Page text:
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The Ugly Truth About Feline Lymphoma And Secondhand Smoke

Updated on July 30, 2015
Darlene Norris profile image

Darlene Norris loves cats and dogs. She has worked as a vet assistant, and draws on this experience when she writes her hubs.

Is It OK To Smoke Around Your Cat?

The short answer is no.

Just about everybody knows about the dangers of second hand smoke for people. But did you know that it's even worse for our pets?

Kitties who live in a home where somebody smokes have a much higher risk of developing feline lymphoma, a cancer common among cats.

First, Let's Define Some Terms

What, exactly, is second hand smoke? It's the smoke that's exhaled into the air by a smoker. It's also smoke that comes directly from a burning cigarette or cigar. If you're around a smoker, and you inhale the smoke, it can cause health problems for you.

But have you ever heard of third hand smoke? It's what's left on clothes, furniture, walls, skin, and fur, even after the air is clear of smoke. It can be seen as a yellowish residue that builds up over time on walls and furniture. And this is what your cat licks off his or her fur.

Environmental tobacco smoke, or ETS, is the combination of second and third hand smoke.

Smoking And Your Cat's Health

Cigarette smoke contains more than 4000 chemicals, including carbon monoxide, formaldehyde, benzene, chromium, nickel, vinyl chloride and arsenic. Since cats are a lot smaller than people, it only stands to reason that it would take much less exposure to these chemicals to cause health problems for them.

We tend to forget that since our pets live with us, they're exposed to the same environmental toxins we are. Inside cats often fare worse because they don't get to leave the house during the day like their owners do. Felines are doubly exposed to carcinogens in tobacco smoke. Not only do they inhale the smoke, but they lick the particulates from the smoke off their fur as they groom themselves.

Some people think that if they smoke by an exhaust fan in the kitchen, it will pull all the smoke out of the house. This isn't true. Many carcinogens found in cigarette smoke are in the form of gas, which can't be completely removed by ventilation fans. It can take hours to clear the house of the smoke from one cigarette. In the meantime, your kitty is exposed to everything in the smoke.

Feline cancer isn't the only risk your kitty faces from tobacco smoke. Your cat may be more susceptible to bronchitis, sinus infections, pneumonia, heart failure, lung cancer, feline asthma and eye irritation.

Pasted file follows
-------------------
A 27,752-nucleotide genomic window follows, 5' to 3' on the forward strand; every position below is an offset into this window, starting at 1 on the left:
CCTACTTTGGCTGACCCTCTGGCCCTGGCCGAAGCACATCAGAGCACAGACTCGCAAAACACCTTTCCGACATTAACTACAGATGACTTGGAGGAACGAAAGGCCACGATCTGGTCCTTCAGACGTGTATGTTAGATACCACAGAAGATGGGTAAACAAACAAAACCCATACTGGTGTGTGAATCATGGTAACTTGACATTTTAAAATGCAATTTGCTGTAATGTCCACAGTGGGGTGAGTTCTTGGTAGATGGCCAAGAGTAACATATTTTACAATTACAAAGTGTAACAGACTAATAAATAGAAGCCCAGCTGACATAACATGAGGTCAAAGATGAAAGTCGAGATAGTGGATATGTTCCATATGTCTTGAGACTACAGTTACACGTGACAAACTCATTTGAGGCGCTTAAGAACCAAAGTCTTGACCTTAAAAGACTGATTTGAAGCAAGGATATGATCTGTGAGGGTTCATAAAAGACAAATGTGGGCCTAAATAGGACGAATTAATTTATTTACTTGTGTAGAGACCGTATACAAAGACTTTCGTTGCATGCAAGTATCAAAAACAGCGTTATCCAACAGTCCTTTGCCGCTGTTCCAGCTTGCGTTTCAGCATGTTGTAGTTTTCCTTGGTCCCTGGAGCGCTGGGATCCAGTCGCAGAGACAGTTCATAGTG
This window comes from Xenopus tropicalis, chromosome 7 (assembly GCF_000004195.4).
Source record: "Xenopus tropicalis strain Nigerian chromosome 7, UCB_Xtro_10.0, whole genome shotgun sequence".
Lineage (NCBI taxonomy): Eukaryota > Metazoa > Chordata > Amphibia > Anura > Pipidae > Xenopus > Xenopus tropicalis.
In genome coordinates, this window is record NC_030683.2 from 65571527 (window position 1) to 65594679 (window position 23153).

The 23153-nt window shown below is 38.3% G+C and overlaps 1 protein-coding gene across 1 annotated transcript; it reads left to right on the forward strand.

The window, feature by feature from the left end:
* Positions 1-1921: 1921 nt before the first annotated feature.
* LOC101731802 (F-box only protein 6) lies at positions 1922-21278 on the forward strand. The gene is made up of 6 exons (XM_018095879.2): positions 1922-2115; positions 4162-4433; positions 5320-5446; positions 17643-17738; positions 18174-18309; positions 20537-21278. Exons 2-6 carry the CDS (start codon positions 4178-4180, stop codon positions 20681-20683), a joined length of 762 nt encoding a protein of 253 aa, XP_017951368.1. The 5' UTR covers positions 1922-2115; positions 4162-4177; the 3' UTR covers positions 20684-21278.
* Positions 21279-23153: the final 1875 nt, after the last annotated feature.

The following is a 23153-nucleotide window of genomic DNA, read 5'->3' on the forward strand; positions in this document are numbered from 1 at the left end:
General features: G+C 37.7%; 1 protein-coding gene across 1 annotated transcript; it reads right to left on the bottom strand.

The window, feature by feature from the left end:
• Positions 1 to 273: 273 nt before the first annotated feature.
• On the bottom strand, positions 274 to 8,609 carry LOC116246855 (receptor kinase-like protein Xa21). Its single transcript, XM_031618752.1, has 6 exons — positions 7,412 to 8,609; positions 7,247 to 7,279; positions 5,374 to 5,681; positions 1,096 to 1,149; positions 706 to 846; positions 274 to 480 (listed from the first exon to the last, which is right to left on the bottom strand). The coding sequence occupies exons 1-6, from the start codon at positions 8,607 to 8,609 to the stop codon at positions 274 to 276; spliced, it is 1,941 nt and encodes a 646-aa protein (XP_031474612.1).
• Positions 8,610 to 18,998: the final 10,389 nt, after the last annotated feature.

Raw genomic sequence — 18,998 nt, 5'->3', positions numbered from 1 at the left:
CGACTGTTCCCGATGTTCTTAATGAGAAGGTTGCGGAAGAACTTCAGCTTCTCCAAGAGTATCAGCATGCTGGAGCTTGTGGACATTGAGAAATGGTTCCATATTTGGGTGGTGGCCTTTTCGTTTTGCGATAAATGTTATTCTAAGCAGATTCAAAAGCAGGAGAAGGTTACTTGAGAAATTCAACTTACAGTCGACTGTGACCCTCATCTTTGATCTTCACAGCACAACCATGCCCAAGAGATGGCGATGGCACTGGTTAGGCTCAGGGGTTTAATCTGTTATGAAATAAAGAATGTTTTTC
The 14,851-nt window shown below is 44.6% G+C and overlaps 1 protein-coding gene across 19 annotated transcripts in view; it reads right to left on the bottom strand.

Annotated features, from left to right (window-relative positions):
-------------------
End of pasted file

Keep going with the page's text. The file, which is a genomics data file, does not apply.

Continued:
Studies Document Dangers Of Environmental Tobacco Smoke For Cats

A study at Tufts School of Veterinary Medicine indicates that felines exposed to cigarette smoke have a significantly higher risk for feline lymphoma than do cats in non-smoking homes.

80 cats who were suffering from cat lymphoma, and 100 who had kidney failure, were followed over seven years:

  • Cats exposed to environmental tobacco smoke had more than twice the risk of developing feline lymphoma than did cats in non-smoking households.
  • The risk of tumors in cats increased to three times higher if the kitty lived in a home with a smoker for five years.
  • If a person smoked a pack a day or more of cigarettes, the risk of cancer in cats increased three times.
  • If two or more smokers were present, the risk was four times higher.

Now newer studies have shown that oral cancer, in the form of feline oral squamous cell carcinoma, is much more common in cats living in homes with smokers. This is probably because they lick particulates from smoke off their fur, as mentioned above.

How You Can Lessen Your Kitty's Risk

The best thing you can do for both yourself and your feline friend is to stop smoking. If you can't stop, then go outside to smoke. This can help to lessen the risk, but doesn't entirely eliminate it. Studies have shown ETS levels in the home are still five to seven times higher than in non-smoking households, even when someone smokes outdoors.

You can also set aside smoke-free rooms in your home for your pets. Brush your furry friend regularly to remove any residue from his or her fur.

An air purifier may remove some of the toxins from the air your kitty breathes. You may want to give your pet vitamin C and antioxidants to reduce her cancer risks.

Our kitties depend on us to provide safe homes for them. Protecting our pets from the dangers of environmental tobacco smoke is one of the best things we can do for them.


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